Reached by phone at his home, [VVAJM founder Jerry] Kiley said his point his simple. He argues that McCain's military heroism is "a myth" and that he contributed to the deaths of U.S. soldiers by his actions in Vietnam -- a minority view that is not widely held in the military community. "He has earned our disrespect," said Kiley. The mailer is the first of this kind of attack against McCain coordinated by the group, but Kiley said he anticipates they will send similar mailers in Florida and in some of the states that hold nominating contests Feb. 5.
VVAJM's site is predictably crazy, with headlines like "Was John McCain Brainwashed by his North Vietnamese Captors to Destroy this Nation?" and "Betrayal, deceit, corruption and John McCain." They argue that McCain was planning to run for president even as he sat in the Hanoi Hilton (suggesting he allowed himself to be shot down to become a war hero), that he gave away secrets to the Viet Cong, and that he's a "Manchurian candidate" brainwashed by communists to destroy the United States.
Yeah, it's insane, but so is creationism, the Iraq war, and the idea that Christians are oppressed in the US -- the rights suffers from no shortage of gullible nuts who'll believe anything. It'll turn off some voters and maybe even boost McCain among them, but it'll fly with the chumps. And, considering that VVAJM is targeting the South Carolina primary, it may wind up working. In 2000, Bush and Rove smeared McCain in that state with a rumor that he had an illegitimate black child (the McCains adopted an Indian child). It worked with dumbass racists and Bush took South Carolina. McCain watched a 19 point lead in the primary evaporate.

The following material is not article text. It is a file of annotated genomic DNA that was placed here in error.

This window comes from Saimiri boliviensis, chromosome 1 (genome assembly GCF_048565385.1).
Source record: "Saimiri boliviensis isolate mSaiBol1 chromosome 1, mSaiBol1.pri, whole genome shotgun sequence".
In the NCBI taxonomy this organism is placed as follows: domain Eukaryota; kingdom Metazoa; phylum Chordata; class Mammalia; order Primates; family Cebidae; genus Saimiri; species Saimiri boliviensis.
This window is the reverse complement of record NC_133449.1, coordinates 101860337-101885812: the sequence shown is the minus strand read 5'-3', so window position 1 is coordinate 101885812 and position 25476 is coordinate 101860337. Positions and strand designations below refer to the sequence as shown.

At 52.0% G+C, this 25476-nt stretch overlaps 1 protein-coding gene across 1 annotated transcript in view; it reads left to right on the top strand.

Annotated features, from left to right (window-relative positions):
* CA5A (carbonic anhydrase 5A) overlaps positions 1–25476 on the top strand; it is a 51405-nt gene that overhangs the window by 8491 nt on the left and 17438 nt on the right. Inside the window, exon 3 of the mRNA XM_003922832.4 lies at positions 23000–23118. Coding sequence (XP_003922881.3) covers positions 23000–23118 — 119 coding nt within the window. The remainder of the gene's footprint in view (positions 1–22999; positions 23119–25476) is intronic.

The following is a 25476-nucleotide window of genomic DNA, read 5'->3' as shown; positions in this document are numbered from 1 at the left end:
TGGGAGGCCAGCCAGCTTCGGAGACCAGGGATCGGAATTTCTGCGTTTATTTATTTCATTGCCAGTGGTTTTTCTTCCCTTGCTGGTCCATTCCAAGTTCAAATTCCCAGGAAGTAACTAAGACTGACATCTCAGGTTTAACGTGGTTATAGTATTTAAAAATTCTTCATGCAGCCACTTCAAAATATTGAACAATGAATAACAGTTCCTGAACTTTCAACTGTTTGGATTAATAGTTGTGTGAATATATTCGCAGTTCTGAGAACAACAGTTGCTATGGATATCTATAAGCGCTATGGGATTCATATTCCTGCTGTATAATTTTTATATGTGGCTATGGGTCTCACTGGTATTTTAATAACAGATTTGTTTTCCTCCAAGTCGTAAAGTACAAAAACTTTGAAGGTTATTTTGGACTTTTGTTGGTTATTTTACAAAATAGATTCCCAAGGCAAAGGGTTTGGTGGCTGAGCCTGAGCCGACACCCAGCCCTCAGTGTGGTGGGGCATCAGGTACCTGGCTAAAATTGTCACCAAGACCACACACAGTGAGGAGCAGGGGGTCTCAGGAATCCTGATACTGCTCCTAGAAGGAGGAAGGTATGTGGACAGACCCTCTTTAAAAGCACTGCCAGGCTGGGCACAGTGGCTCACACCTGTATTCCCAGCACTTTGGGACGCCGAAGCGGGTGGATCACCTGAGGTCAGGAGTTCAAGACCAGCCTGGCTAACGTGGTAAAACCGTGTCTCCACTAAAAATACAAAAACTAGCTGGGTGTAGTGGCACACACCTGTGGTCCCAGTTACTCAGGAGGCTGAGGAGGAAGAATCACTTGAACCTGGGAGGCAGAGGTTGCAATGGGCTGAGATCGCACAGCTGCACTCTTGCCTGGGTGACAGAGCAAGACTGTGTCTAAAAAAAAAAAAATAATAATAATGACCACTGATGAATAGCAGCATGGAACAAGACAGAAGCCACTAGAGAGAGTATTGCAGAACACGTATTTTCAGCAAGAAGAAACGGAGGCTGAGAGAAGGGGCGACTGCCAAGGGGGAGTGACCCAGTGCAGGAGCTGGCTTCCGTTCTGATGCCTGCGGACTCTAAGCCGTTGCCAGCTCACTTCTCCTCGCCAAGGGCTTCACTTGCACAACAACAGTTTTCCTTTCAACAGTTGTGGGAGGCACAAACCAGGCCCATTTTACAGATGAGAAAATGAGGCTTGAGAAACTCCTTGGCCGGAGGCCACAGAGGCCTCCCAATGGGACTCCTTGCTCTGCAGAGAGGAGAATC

Imagine this sort of brutal, lowest common denominator campaigning going on in every state until the GOP convention -- McCain's a commie zombie, Romney and Giuliani are secretly gay, Huckabee's a liberal in disguise, Thompson has "Hollywood values" and probably does drugs, Ron Paul is an insane racist. Republicans have forgotten how to build themselves up, so they chop everyone else down to their level. And, when the time comes to face the Democratic nominee, the Republican nominee could be hacked down to insignificance -- no dem effort required.
If the GOP primary contest remains competitive, they could find themselves bleeding out from a self-inflicted wound. Worse, sooner or later one of these front groups will be traced back to a candidate and it'll blow up in their face. If VVAJM is traced back to -- oh, let's make up a name -- "Kitt Bomney," then poor little Kittens will find himself in the eye of a crap storm of his own making. Being a frontrunner, this would throw the whole contest wide open again and make it even more competitive. Electoral disaster ensues.
Decades of gotcha politics and smear campaigns may finally have come back to bite the GOP in the ass. The only tools they have in their toolbox are hand grenades and sniper rifles. When the smoke clears in the Twin Cities this September, Republicans may find that all their casualties were inflicted by friendly fire and fragging.
At least it would be fun to watch.
Technorati tags: politics; elections; 2008; propaganda; John McCain; Mitt Romney; Ron Paul; Fred Thompson; Rudy Giuliani; Mike Huckabee; When Republicans compete, Republicans attack